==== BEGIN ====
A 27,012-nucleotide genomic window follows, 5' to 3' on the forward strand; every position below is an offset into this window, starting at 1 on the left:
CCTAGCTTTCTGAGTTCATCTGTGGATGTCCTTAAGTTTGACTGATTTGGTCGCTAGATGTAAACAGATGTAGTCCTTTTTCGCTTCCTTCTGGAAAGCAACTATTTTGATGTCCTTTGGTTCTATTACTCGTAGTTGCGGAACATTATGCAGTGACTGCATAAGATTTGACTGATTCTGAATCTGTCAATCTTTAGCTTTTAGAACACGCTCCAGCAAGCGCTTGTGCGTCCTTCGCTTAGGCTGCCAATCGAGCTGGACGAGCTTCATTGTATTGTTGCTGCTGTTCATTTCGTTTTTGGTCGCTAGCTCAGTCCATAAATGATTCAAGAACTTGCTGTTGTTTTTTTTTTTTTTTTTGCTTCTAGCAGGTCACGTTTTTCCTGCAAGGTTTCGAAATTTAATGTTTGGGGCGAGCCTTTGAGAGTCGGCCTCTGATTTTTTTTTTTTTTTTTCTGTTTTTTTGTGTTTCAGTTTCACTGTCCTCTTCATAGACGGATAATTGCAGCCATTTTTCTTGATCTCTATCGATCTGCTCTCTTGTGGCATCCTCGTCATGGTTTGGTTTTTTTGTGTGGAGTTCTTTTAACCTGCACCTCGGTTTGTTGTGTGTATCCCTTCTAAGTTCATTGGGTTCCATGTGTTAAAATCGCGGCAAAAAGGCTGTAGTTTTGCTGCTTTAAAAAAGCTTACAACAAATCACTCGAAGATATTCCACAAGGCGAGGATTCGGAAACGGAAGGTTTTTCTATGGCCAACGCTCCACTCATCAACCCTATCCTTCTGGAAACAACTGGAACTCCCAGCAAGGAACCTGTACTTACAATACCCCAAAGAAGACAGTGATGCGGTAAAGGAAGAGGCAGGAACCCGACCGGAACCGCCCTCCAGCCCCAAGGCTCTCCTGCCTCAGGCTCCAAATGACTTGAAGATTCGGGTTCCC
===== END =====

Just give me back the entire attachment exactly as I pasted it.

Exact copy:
A 27,012-nucleotide genomic window follows, 5' to 3' on the forward strand; every position below is an offset into this window, starting at 1 on the left:
CCTAGCTTTCTGAGTTCATCTGTGGATGTCCTTAAGTTTGACTGATTTGGTCGCTAGATGTAAACAGATGTAGTCCTTTTTCGCTTCCTTCTGGAAAGCAACTATTTTGATGTCCTTTGGTTCTATTACTCGTAGTTGCGGAACATTATGCAGTGACTGCATAAGATTTGACTGATTCTGAATCTGTCAATCTTTAGCTTTTAGAACACGCTCCAGCAAGCGCTTGTGCGTCCTTCGCTTAGGCTGCCAATCGAGCTGGACGAGCTTCATTGTATTGTTGCTGCTGTTCATTTCGTTTTTGGTCGCTAGCTCAGTCCATAAATGATTCAAGAACTTGCTGTTGTTTTTTTTTTTTTTTTTGCTTCTAGCAGGTCACGTTTTTCCTGCAAGGTTTCGAAATTTAATGTTTGGGGCGAGCCTTTGAGAGTCGGCCTCTGATTTTTTTTTTTTTTTTTCTGTTTTTTTGTGTTTCAGTTTCACTGTCCTCTTCATAGACGGATAATTGCAGCCATTTTTCTTGATCTCTATCGATCTGCTCTCTTGTGGCATCCTCGTCATGGTTTGGTTTTTTTGTGTGGAGTTCTTTTAACCTGCACCTCGGTTTGTTGTGTGTATCCCTTCTAAGTTCATTGGGTTCCATGTGTTAAAATCGCGGCAAAAAGGCTGTAGTTTTGCTGCTTTAAAAAAGCTTACAACAAATCACTCGAAGATATTCCACAAGGCGAGGATTCGGAAACGGAAGGTTTTTCTATGGCCAACGCTCCACTCATCAACCCTATCCTTCTGGAAACAACTGGAACTCCCAGCAAGGAACCTGTACTTACAATACCCCAAAGAAGACAGTGATGCGGTAAAGGAAGAGGCAGGAACCCGACCGGAACCGCCCTCCAGCCCCAAGGCTCTCCTGCCTCAGGCTCCAAATGACTTGAAGATTCGGGTTCCC